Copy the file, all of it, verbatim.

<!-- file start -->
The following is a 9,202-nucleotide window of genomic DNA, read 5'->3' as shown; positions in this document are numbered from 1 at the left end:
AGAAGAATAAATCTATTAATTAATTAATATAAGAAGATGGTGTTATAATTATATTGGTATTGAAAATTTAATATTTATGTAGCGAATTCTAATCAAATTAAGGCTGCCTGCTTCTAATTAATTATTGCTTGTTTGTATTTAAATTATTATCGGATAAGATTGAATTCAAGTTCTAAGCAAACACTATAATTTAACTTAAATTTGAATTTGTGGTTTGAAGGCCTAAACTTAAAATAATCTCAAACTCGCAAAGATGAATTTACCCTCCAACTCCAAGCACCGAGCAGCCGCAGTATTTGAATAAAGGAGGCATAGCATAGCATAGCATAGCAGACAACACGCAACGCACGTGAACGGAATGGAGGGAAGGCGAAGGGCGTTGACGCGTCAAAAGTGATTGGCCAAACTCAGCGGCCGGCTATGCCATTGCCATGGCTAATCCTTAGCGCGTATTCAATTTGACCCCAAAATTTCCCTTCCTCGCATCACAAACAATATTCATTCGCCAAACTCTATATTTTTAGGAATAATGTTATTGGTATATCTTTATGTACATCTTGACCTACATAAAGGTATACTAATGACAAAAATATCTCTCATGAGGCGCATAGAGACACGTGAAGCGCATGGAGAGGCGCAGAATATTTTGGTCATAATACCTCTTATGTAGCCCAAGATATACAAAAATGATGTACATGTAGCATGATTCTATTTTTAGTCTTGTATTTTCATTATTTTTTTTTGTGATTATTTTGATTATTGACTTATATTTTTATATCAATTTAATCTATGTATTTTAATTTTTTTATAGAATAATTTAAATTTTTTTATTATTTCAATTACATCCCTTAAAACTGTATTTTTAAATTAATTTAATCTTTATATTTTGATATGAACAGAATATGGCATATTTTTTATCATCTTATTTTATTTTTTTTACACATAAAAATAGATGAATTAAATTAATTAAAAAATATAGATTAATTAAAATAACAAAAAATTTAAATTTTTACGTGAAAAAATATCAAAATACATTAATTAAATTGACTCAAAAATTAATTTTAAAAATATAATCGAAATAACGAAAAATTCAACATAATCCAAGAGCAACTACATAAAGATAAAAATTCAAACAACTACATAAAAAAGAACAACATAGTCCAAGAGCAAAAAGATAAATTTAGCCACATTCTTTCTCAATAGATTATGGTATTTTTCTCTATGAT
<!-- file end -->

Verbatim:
The following is a 9,202-nucleotide window of genomic DNA, read 5'->3' as shown; positions in this document are numbered from 1 at the left end:
AGAAGAATAAATCTATTAATTAATTAATATAAGAAGATGGTGTTATAATTATATTGGTATTGAAAATTTAATATTTATGTAGCGAATTCTAATCAAATTAAGGCTGCCTGCTTCTAATTAATTATTGCTTGTTTGTATTTAAATTATTATCGGATAAGATTGAATTCAAGTTCTAAGCAAACACTATAATTTAACTTAAATTTGAATTTGTGGTTTGAAGGCCTAAACTTAAAATAATCTCAAACTCGCAAAGATGAATTTACCCTCCAACTCCAAGCACCGAGCAGCCGCAGTATTTGAATAAAGGAGGCATAGCATAGCATAGCATAGCAGACAACACGCAACGCACGTGAACGGAATGGAGGGAAGGCGAAGGGCGTTGACGCGTCAAAAGTGATTGGCCAAACTCAGCGGCCGGCTATGCCATTGCCATGGCTAATCCTTAGCGCGTATTCAATTTGACCCCAAAATTTCCCTTCCTCGCATCACAAACAATATTCATTCGCCAAACTCTATATTTTTAGGAATAATGTTATTGGTATATCTTTATGTACATCTTGACCTACATAAAGGTATACTAATGACAAAAATATCTCTCATGAGGCGCATAGAGACACGTGAAGCGCATGGAGAGGCGCAGAATATTTTGGTCATAATACCTCTTATGTAGCCCAAGATATACAAAAATGATGTACATGTAGCATGATTCTATTTTTAGTCTTGTATTTTCATTATTTTTTTTTGTGATTATTTTGATTATTGACTTATATTTTTATATCAATTTAATCTATGTATTTTAATTTTTTTATAGAATAATTTAAATTTTTTTATTATTTCAATTACATCCCTTAAAACTGTATTTTTAAATTAATTTAATCTTTATATTTTGATATGAACAGAATATGGCATATTTTTTATCATCTTATTTTATTTTTTTTACACATAAAAATAGATGAATTAAATTAATTAAAAAATATAGATTAATTAAAATAACAAAAAATTTAAATTTTTACGTGAAAAAATATCAAAATACATTAATTAAATTGACTCAAAAATTAATTTTAAAAATATAATCGAAATAACGAAAAATTCAACATAATCCAAGAGCAACTACATAAAGATAAAAATTCAAACAACTACATAAAAAAGAACAACATAGTCCAAGAGCAAAAAGATAAATTTAGCCACATTCTTTCTCAATAGATTATGGTATTTTTCTCTATGAT